Turkish GP - At Istanbul without the slotted nose To date, there have been three runnings of the Turkish Grand Prix and they have all been won by the current Scuderia Ferrari Marlboro driver line-up, for the past two years, victory, having...
Turkish GP - At Istanbul without the slotted nose
To date, there have been three runnings of the Turkish Grand Prix and they have all been won by the current Scuderia Ferrari Marlboro driver line-up, for the past two years, victory, having started from pole position has gone to Felipe Massa, while Kimi Raikkonen won the inaugural event at Istanbul Park when driving for another team.
"We hope to maintain our momentum from the past two victories here in Istanbul and from the last three consecutive wins so far this season," commented Team Manager, Luca Baldisserri. "The cars used by Kimi and Felipe are basically to the same specification as those that were used in Spain, with the exception that at Istanbul Park we will not use the slotted nose.
This is because this solution is much more efficient at medium to high downforce levels, whereas Turkey requires less downforce. The new nose worked very well, but as we said when we gave it its race debut in Barcelona, we would only use it at circuits where we deem it will bring us an advantage over a more conventional component."
On previous form, the interesting and technically demanding track would seem to suit Ferrari and especially Felipe. And it is also worth noting that last year, the fastest lap went to Kimi. However, a strong showing here and in the races so far this year does not make the Scuderia the automatic favourite for victory on Sunday.
While the Maranello marque has had strong opposition from two other teams since the start of the year, it is clear that more teams have now made a step forward and so the challenge this weekend might not necessarily come only from the usual suspects. Even if the one-two finish in Spain a fortnight ago might have looked easy from the outside, from the cockpit and the pitwall, it was felt to be a closely contested battle.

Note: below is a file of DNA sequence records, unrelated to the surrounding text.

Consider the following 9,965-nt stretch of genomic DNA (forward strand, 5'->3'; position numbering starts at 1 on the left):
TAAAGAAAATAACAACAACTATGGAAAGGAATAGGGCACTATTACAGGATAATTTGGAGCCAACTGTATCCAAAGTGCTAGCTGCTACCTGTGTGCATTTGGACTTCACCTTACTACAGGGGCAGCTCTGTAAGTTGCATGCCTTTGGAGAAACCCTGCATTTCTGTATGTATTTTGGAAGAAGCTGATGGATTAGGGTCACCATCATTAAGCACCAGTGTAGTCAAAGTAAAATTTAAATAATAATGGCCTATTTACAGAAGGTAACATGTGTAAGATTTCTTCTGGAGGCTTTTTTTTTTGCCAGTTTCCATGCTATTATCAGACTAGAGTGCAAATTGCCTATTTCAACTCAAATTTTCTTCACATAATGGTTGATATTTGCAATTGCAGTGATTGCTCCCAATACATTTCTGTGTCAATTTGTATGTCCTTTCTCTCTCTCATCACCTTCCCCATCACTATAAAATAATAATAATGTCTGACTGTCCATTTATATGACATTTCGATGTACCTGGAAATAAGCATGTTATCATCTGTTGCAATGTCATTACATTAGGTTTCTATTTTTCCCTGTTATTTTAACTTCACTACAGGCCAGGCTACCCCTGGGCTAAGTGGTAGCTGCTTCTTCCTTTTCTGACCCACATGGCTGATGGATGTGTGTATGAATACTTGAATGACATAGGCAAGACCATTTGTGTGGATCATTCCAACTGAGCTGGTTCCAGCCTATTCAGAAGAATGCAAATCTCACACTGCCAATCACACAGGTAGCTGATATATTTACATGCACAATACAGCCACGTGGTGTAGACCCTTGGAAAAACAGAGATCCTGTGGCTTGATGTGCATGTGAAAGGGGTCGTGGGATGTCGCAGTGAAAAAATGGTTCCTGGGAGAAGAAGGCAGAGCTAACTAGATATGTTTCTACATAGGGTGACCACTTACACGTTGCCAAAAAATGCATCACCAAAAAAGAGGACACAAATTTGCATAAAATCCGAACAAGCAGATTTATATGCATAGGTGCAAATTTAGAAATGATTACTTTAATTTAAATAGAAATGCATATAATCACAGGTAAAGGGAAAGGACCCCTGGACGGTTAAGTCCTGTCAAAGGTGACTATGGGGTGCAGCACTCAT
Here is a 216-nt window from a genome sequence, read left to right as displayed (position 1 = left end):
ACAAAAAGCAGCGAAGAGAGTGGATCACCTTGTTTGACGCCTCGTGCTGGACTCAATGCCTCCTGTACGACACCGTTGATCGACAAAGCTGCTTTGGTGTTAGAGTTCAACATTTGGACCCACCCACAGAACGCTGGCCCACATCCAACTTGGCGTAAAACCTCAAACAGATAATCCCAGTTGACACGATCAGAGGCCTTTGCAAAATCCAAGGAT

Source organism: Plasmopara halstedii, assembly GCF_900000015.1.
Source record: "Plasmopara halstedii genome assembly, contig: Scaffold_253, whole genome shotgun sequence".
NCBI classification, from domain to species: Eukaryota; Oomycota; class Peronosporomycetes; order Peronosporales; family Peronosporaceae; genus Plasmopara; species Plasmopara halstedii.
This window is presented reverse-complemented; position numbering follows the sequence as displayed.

This year, the Byzantine race occurs earlier in the season and therefore the weekend will take place in much cooler conditions than previous events, when the Turkish GP was held in late August. This means track temperatures could be around 20 degrees Celsius cooler than in the past. This will affect tyre performance on a track that is always very tough on tyres, not in terms of actual wear, but in terms of loads and stress.
This is a particular problem for tyres on the right hand side of the car, caused by the nature of the track layout which features several long corners, the most famous of which is Turn 8. "This is a very complex corner that presents drivers with a real challenge and depending on their point of view, it can be seen as anywhere between two and four corners in one!" says Baldisserri. "Apart from any questions of challenge or spectacle provided by Turn 8, more importantly in this sport, it can cost a driver a lot of time if he gets it wrong or if his car is not suited to its demands, not just through the turn itself, but in the following section of track."
The low to medium downforce nature of the circuit, combined with a long straight on the back section, means that theoretically, overtaking is possible, even if passing another car is always difficult. For example, looking back at the 2006 race here, Massa was leading, while in third place, his then team-mate, Michael Schumacher, although having much better race pace than Alonso, was unable to get past the Spaniard, who managed to keep the German behind him for around ten laps.
Technically, this round of the world championship takes place in Asia, as the Bosphorus river marks the divide between the Occident and the Orient, however, in terms of paddock appearance, this is a full European race with teams having their trucks and motorhomes in place. Nevertheless, in terms of transportation, it is unique, in that all the teams send cars and freight by sea ferry from Trieste in Italy to Istanbul, which requires more time and therefore an earlier departure, which makes for a big logistical challenge.
Prior to this event, the Scuderia ran last Saturday at Vairano, with Marc Gene at the wheel of an F2008, although the day was actually more of a preparation for the following races in Monaco and Canada, as immediately post-Turkey there is a test session at the Paul Ricard circuit in the South of France.
The advantage of running at Le Castellet is that the venue offers the facility to run on different track layouts, so that in the course of the same week, it is possible to simulate the high downforce nature of the streets of Monte Carlo and the low downforce set-up required for the Montreal track.
But for now, Scuderia Ferrari Marlboro's total focus is on Istanbul Park when after 58 laps and 309.396 kilometres on Sunday afternoon, fighting against some very tough opposition, the 2008 Formula 1 World Championship will have reached quarter distance.